To me, she emerges as a heroine. Even more so after reading the long catalogue of sins of her husband detailed in a new book on this, the best and worst of marriages about which we know too much and understand too little.
The book, by Christopher Anderson, does much to feed our hunger for ever more sordid details about this master of the universe who cannot keep his tap turned off.
The infamous Monica was one in a long line. On his wedding day, Bill was so happy he was found by a friend, kissing a young woman and fondling her breasts. There was the long affair with lounge singer Gennifer Flowers; the Paula Jones allegations; the affair with Susan McDougal (dubbed "Hot Pants" by the press, and the wife of Jim McDougal, one of Bill's best friends); the pretty nurse, Juanita Broaddrick, who claims Bill raped her and bit her lips so hard they were left swollen and bleeding (being a gentleman, he advised her to put some ice on them before he departed); his long-standing mistress, Dolly Kyle, who he screwed in an open Cadillac in full view of the neighbourhood when they were teenagers; the 25-year-old he seduced on the night of her engagement (which he had attended), and the other women who were brought to him and whisked away during the years he has been in the White House. We also know how badly Chelsea has been affected by this behaviour, and how she has been rushed to hospital three times owing to stress-related conditions.
Knowing all this makes the Talk interview even more extraordinary. Hillary still feels a kind of love for Bill. But more than that, she pities him. She makes excuses for the fact that he is "such a hard dog to keep on the porch". He does what he does because his own father died before he was born and his stepfather was a brute. Worse than that, he was caught between his mother and grandmother who were forever quarrelling. This is why the poor lad is a sex addict.
Of course, derision has been poured on these simplistic psycho-cliches. I think Hillary is far cleverer than those who laugh at her. By dousing her husband in this kind of hollow understanding, she has found the perfect way of humiliating him while ennobling herself. Sure, some feminists will spit blood at these pathetic assertions; others will think she is a Lady Macbeth figure who would sell her heart to the devil to get power. But I think that this might be the perfect revenge for a sorely tried woman who is an intellectual giant but who also has complex views about marriage and love.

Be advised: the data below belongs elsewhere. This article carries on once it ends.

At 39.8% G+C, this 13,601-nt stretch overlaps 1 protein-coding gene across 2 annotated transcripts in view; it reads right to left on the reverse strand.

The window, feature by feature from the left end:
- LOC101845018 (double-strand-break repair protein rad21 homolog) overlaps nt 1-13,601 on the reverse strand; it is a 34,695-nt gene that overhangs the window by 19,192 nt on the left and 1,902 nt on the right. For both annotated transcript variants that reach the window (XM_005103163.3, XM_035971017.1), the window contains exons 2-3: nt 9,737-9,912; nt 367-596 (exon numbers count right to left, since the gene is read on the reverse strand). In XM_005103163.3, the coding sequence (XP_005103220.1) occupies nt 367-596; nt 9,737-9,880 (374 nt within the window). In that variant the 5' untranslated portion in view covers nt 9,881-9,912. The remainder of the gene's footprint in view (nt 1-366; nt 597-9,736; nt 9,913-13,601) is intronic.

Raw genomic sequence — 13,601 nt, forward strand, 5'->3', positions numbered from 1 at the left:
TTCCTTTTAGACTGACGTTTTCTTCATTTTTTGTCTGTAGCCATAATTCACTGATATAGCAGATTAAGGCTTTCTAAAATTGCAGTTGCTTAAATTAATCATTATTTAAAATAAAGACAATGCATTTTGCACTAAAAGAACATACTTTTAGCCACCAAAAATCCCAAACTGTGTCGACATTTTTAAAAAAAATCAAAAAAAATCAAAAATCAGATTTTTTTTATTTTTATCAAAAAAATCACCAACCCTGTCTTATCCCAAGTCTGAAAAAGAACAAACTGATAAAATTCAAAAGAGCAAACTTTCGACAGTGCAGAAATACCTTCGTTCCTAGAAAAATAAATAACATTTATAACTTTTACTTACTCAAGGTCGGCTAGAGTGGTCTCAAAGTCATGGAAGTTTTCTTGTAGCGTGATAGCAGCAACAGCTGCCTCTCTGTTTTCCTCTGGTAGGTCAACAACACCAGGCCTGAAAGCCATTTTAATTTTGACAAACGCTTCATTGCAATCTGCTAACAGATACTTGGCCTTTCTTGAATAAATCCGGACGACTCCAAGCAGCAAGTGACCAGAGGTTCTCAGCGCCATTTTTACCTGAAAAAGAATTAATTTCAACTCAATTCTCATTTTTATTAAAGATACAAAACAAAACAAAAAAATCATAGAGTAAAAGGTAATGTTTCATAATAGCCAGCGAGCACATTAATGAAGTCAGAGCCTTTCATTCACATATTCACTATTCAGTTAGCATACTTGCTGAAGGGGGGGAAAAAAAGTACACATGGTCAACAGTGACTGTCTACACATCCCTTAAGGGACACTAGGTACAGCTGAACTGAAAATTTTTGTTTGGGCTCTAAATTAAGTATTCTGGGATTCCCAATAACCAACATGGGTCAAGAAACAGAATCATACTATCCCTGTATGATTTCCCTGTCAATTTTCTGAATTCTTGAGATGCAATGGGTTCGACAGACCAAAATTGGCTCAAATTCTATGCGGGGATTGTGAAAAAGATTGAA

I wonder if people really understand what it feels like to be with an adulterous man, when you could be free if you wanted because you are independent (both in mind and pocket), but when you feel an almost religious attachment to the vows you made and the children you chose to have.
I lived in such a marriage once and I loved the said chap immeasurably. So much so that I turned a blind eye to what he did and at times paid back in kind, something which is always sordid and inexcusable. I know that during those years I felt unattractive and unworthy.
I remember giving him a copy of She Came to Stay by Simone de Beauvoir which is a biting portrayal of an open relationship, much of which feels intensely autobiographical. My scribbled message inside the front cover spoke of how I felt poisoned by our lifestyle. But I still believed in what we had and wanted to keep it going, especially as we had a son we both loved very much. When my ex-husband left I was hysterical with pain and carried on like a Bollywood actress on speed. It was not good, it was not dignified. Sadly, I was not like Hillary.
What Hillary has shown me is that there is nothing to feel ashamed of when you love a cad. We are all capable of falling for worthless but charming men. I understand why she cannot allow herself to think of the other women, even though she should. She no longer pretends that she is immune from normal emotions. She says she is angry, lonely, betrayed and humiliated. And yet, for now, she is going nowhere alone.
She has not given up easily on a long relationship, and she is fighting to keep faith for the sake of her only child. I can only admire such courage, which hangs in there in spite of knowing that the man is not worth it.